Presentation on theme: "Cost Allocation: Joint Products and Byproducts"— Presentation transcript:
1 Cost Allocation: Joint Products and Byproducts Chapter 16
2 Identify the split-off point(s) in a joint-cost situation. Learning Objective 1Identify the split-off point(s)in a joint-cost situation.
3 Joint-Cost Basics (E.g. 1) Split-off pointJoint costs are costsIncurred inproducing the raw milkRaw milkSeparable costs are costsincurred in producing theseseparately identifiable productsCreamLiquid Skim
6 Joint Products and Byproducts Main Product = 1Joint Products ≥ 2ByproductsHighLowSales Value
7 Explain why joint costs should be allocated to individual products. Learning Objective 3Explain why joint costs should beallocated to individual products.
8 Why Allocate Joint Costs? to compute inventory cost and cost of goods soldto determine cost reimbursement under contractsfor insurance settlement computationsfor rate regulationfor litigation purposes
9 Allocate joint costs using four different methods. Learning Objective 4Allocate joint costs usingfour different methods.
10 Approaches to Allocating Joint Costs Two (2) basic ways to allocatejoint costs to products are:Approach 1:Market basedApproach 2:Physical measure
11 Approach 1: Market-based Data – 3 methods (1) - Sales value at split-off method(2) - Estimated net realizable value (NRV) method(3) - Constant gross-margin percentage NRV method
12 (1) Sales Value at Split-off Method Example 10,000 units of A at aselling price of $10 = $100,000Joint processingcost is $200,00010,500 units of B at aselling price of $30 = $315,00011,500 units of C at aselling price of $20 = $230,00Splitoff point
13 (1) Sales Value at Split-off Method Example A B C TotalSales Value $100,000 $315,000 $230,000 $645,000Allocation ofJoint Cost100 ÷ ,008315 ÷ ,674230 ÷ ,318200,000Gross margin $ 68,992 $217,326 $158,682 $445,000
14 (1) Sales Value at Split-off Method Example Assume all of the units producedof B and C were sold.2,500 units of A (25%)remain in inventory.What is the gross margin of product A ?What is the gross margin percentage of each product?
15 (1) Sales Value at Split-off Method Example Product A Revenues: 7,500 units × $ $75,000Cost of goods sold:Joint product costs $31,008Less ending inventory$31,008 × 25% , ,256Gross margin $51,744
17 (2) Estimated Net Realizable Value (NRV) Method Example Assume that Oklahoma Company can processproducts A, B, and, C further into A1, B1, and C1.The new sales values after further processing are:A1:10,000 × $12.00= $120,000B1:10,500 × $33.00= $346,500C1:11,500 × $21.00= $241,500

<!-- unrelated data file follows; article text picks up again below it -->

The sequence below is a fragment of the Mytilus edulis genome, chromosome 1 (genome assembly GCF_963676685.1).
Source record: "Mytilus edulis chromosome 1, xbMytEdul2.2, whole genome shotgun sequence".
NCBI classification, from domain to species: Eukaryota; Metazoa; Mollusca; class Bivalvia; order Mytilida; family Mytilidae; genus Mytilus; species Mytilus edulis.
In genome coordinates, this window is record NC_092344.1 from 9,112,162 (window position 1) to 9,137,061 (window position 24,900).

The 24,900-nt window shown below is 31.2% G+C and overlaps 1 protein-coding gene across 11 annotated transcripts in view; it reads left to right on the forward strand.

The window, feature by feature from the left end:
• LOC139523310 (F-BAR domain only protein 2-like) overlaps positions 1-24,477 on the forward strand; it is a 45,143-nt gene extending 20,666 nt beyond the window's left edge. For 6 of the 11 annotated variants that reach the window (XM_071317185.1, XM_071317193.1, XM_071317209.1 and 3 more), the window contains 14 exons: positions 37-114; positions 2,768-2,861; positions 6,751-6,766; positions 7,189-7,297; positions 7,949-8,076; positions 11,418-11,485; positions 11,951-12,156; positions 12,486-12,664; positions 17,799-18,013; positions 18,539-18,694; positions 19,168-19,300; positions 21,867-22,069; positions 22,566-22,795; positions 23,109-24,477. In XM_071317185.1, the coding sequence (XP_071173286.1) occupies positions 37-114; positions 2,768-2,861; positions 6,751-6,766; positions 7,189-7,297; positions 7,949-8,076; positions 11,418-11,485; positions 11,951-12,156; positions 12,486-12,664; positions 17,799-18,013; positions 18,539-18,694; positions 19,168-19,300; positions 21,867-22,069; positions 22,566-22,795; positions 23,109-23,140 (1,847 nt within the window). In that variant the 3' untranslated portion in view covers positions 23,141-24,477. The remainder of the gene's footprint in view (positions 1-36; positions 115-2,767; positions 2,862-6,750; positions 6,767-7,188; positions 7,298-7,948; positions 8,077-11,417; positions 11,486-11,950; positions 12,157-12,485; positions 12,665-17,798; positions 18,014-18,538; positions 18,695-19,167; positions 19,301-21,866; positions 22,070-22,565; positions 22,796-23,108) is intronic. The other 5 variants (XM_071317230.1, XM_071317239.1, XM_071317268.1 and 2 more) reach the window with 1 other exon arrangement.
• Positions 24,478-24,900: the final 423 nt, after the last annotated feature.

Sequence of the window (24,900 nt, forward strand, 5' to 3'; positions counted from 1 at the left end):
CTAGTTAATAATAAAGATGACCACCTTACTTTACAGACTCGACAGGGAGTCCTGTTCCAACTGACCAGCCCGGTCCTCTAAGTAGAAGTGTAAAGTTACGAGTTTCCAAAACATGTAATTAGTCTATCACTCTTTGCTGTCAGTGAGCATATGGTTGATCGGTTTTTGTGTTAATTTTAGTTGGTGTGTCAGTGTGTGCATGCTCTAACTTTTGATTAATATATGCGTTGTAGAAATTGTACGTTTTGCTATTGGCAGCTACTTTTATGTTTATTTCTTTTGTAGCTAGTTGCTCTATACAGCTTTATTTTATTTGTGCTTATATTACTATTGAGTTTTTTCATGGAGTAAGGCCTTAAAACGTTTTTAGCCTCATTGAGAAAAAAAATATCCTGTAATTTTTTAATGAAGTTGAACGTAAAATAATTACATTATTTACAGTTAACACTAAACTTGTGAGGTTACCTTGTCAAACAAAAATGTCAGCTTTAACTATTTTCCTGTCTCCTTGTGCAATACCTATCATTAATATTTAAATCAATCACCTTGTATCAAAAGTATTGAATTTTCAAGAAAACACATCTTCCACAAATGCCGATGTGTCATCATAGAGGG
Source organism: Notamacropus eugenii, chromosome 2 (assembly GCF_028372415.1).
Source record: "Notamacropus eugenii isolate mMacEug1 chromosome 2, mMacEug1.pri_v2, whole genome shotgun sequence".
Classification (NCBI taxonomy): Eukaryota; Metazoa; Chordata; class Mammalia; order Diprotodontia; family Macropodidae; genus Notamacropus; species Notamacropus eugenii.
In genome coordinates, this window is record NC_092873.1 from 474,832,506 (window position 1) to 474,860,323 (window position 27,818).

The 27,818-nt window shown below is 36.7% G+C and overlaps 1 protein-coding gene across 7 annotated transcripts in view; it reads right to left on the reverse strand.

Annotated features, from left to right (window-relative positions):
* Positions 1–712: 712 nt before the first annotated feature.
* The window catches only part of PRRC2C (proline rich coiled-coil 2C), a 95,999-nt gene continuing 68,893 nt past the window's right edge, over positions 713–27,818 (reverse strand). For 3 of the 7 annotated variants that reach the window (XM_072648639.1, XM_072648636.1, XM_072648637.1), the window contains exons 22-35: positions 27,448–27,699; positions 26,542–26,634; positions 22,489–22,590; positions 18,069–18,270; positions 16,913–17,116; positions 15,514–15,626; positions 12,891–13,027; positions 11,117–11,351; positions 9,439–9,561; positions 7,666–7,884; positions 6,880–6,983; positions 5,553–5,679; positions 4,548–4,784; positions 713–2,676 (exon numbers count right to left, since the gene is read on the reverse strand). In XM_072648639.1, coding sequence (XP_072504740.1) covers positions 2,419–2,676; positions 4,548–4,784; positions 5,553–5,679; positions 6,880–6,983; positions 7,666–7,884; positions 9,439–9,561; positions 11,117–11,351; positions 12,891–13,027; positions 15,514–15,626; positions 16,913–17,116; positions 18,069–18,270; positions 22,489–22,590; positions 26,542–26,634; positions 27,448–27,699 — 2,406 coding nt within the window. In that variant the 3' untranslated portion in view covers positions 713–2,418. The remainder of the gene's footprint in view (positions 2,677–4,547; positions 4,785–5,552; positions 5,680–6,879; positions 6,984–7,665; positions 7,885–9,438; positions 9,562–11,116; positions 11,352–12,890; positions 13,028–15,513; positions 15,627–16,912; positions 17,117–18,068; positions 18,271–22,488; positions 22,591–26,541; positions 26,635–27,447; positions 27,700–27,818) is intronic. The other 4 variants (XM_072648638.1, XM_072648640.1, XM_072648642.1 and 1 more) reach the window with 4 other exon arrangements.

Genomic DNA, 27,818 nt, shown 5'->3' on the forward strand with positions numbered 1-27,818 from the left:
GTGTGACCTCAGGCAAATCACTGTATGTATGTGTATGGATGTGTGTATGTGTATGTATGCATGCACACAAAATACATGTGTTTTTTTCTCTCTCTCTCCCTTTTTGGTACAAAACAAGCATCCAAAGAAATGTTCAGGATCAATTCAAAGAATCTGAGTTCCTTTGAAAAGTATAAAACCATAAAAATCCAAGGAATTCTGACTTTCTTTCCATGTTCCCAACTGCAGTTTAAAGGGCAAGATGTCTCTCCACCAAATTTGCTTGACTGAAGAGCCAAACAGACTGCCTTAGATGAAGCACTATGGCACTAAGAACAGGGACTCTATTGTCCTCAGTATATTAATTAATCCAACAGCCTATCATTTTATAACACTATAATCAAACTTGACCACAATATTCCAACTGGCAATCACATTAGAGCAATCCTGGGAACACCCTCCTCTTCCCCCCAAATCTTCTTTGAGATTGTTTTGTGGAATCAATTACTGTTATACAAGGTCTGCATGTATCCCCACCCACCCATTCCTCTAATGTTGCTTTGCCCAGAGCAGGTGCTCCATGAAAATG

18 (2) Estimated Net Realizable Value (NRV) Method Example Additional processing (separable) costs are as follows:A1: $35,000B1: $46,500C1: $51,500What is the estimated net realizable value of eachproduct at the splitoff point?
19 (2) Estimated Net Realizable Value (NRV) Method Example Product A1: $120,000 – $35,000 = $85,000Product B1: $346,500 – $46,500 = $300,000Product C1: $241,500 – $51,500 = $190,000How much of the joint cost is allocatedto each product?
20 (2) Estimated Net Realizable Value (NRV) Method Example To A1:85 ÷ 575 × $200,000 = $29,565To B1:300 ÷ 575 × $200,000 = $104,348To C1:190 ÷ 575 × $200,000 = $66,087
21 (2) Estimated Net Realizable Value (NRV) Method Example Allocated Separable Inventoryjoint costs costs costsA1 $ 29,565 $ 35,000 $ 64,565B , , ,848C , , ,587Total $200,000 $133,000 $333,000
22 (3) Constant Gross-Margin Percentage NRV Method This method entails three steps:Step 1:Compute the overall gross-margin percentage.Step 2:Use the overall gross-margin percentageand deduct the gross margin from thefinal sales values to obtain the totalcosts that each product should bear.
23 (3) Constant Gross-Margin Percentage NRV Method Step 3:Deduct the expected separable costs from thetotal costs to obtain the joint-cost allocation.
24 (3) Constant Gross-Margin Percentage NRV Method What is the expected final sales value of totalproduction during the accounting period?Product A1: $120,000Product B1: ,500Product C1: ,500Total $708,000
25 (3) Constant Gross-Margin Percentage NRV Method Step 1:Compute the overall gross-margin percentage.Expected final sales value $708,000Deduct joint and separable costs ,000Gross margin $375,000Gross margin percentage:$375,000 ÷ $708,000 = %
29 Explain why the sales value at splitoff method is preferred Learning Objective 5Explain why the sales value atsplitoff method is preferredwhen allocating joint costs.
30 Choosing a Method It measures the value of the joint product Why is the sales value at split-off method widely used?It measures the valueof the joint productimmediately.It does not anticipatesubsequent managementdecisions.It uses ameaningful basis.It is simple.